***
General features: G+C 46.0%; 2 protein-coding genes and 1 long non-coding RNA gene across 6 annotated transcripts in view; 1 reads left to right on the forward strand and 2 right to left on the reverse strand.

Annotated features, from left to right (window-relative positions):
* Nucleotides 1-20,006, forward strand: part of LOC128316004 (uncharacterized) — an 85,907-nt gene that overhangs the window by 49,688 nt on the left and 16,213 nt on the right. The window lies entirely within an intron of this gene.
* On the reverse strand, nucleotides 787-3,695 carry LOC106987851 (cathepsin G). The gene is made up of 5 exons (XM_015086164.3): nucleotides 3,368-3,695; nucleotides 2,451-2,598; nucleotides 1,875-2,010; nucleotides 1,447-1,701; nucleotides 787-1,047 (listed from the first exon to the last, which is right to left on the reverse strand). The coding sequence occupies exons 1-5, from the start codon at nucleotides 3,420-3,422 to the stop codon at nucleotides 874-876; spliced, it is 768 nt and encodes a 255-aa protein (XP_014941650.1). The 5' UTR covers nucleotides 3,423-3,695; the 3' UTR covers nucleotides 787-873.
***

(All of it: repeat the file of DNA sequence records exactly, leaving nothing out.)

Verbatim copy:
General features: G+C 46.0%; 2 protein-coding genes and 1 long non-coding RNA gene across 6 annotated transcripts in view; 1 reads left to right on the forward strand and 2 right to left on the reverse strand.

Annotated features, from left to right (window-relative positions):
* Nucleotides 1-20,006, forward strand: part of LOC128316004 (uncharacterized) — an 85,907-nt gene that overhangs the window by 49,688 nt on the left and 16,213 nt on the right. The window lies entirely within an intron of this gene.
* On the reverse strand, nucleotides 787-3,695 carry LOC106987851 (cathepsin G). The gene is made up of 5 exons (XM_015086164.3): nucleotides 3,368-3,695; nucleotides 2,451-2,598; nucleotides 1,875-2,010; nucleotides 1,447-1,701; nucleotides 787-1,047 (listed from the first exon to the last, which is right to left on the reverse strand). The coding sequence occupies exons 1-5, from the start codon at nucleotides 3,420-3,422 to the stop codon at nucleotides 874-876; spliced, it is 768 nt and encodes a 255-aa protein (XP_014941650.1). The 5' UTR covers nucleotides 3,423-3,695; the 3' UTR covers nucleotides 787-873.